I briefly explain there how I had done it in the past, which inspired me to take a second look at the algorithm and see if there were ways I could improve it. I wound up completely rewriting it to calculate the most popular domain name prefixes and suffixes used in all domain names. This article is about that process and the results.
Let me know if you have any questions.
You should consider a premium subscription where members pay 5-10 bucks to see even more domain options. Folks who buy lots of domains should have no problem paying for the utility you provide.
I say this as someone who has found bunch of domains using your site but not once used your affiliate link to buy because you don't have my preferred domain registrar choice.
I'm very interested in a more premium service, however, where I can pay money to have someone who's done this before find a name that's either free, or available at a cheap price. I've tried things like PickyDomains, and some others like it, but most of what I get is the same as if I just used tools like LDS myself.
Consider if I were writing a new Email package.
I might tell your tool "Mail" or "Message"
As great as LDS is, it's going to give me "GetMessage.com" or "HiveMail.com" not anything like Pegasus Mail, Cyrus, or Hermes.
Those are much more creative names!
These are all stories about mail delivery, to an extent, but any computerized system is going to have a hard time with it.
The best that I suspect could easily do would by synonyms - If I give it Dark, it could suggest Black and Dusk, and give me names using those..
But I'd love to see something with a less direct connection.
So you know, LDS does list synonyms on the right side of the search results page, which should help to some extent. Searching for "mail" wouldn't turn up Pegasus Mail, though I could add "pegasus+" to the search results and it would. There's a balance fine line between including a variety of results and including poor results and I need to be careful not to cross it. Any recommendations?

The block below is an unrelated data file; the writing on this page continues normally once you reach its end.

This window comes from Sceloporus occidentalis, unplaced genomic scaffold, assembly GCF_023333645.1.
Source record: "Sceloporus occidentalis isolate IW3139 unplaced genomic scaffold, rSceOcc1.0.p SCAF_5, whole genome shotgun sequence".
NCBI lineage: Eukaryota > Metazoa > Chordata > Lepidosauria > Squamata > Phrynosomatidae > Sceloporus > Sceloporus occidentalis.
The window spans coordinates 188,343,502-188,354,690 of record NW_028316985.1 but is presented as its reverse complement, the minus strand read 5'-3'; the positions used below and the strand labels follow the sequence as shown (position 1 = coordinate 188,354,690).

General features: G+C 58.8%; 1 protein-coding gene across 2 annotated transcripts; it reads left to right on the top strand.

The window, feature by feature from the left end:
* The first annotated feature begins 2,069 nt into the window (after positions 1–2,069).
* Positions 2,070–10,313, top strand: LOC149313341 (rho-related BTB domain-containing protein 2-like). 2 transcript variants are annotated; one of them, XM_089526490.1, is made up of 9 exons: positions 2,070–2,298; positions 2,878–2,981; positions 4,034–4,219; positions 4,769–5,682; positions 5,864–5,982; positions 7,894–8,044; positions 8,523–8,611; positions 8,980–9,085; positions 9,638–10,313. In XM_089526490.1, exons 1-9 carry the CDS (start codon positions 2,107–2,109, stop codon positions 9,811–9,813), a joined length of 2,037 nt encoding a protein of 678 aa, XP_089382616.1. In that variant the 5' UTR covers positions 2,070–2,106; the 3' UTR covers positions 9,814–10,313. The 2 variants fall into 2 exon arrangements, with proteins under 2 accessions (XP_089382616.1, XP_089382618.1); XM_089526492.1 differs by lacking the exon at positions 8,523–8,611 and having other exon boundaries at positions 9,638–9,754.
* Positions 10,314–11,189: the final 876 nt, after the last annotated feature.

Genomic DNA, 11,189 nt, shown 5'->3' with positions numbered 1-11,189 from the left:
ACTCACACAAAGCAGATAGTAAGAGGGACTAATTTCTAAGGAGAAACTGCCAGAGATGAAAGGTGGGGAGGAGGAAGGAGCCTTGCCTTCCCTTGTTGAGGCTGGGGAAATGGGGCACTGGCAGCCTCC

I don't think the problem is that you don't have enough generic words to add to either side.
I think the problem is that all your doing is adding words to either side ;)
I like your site. It's really useful to get the low-hanging-fruit.
But for instance, Cyrus is a awesome name for a Mail program, because Cyrus the great is credited with the creation of the first postal service.
That doesn't mean that CyrusCoupons is a good name ;)
Many names are good because of the metaphors they invoke, or because of the story associated with that character, place or object.
"Teapot 3d" would be a great name, because it's a Teapot is a traditional object to render.
Lena is a great name for image manipulation, because of.. http://www.ecogito.net/articles/lena.html
Again, I think your site is great for what it is, but a lot of my favorite names.. Really great names.. come from much more oblique or abstract approaches, for that particular problem. These don't generalize well, by their very nature.
Does that make sense?
There's a lot of smart folks on here... can anyone think of a way to algorithmically come up with domains like Colin is describing?
Another idea: get a dump of Wikipedia and do a TF-IDF analysis on all of the words. When someone types "mail", you look at wikipedia.org/Mail and look for the most unique words. As it happens, the Mail article does mention Cyrus the Great, so as long as Cyrus is a pretty rare word in the corpus, it might be a suggestion you can make.
That said, there is such a thing as too clever. If I typed in "mail" as a domain search query you told me to create the website "CyrusMail", I would wonder what the heck that was all about because I don't happen to know the relationship between mail and Cyrus the Great.
More abstract relationships (mail -> Cyrus, image -> Lenna) might be gleaned by crawling Wikipedia.
Adding "i" to any word seems to be all the rage these days. And "e" would be another popular single letter prefix, I think. I can't think of any single letter suffixes though, except maybe "y".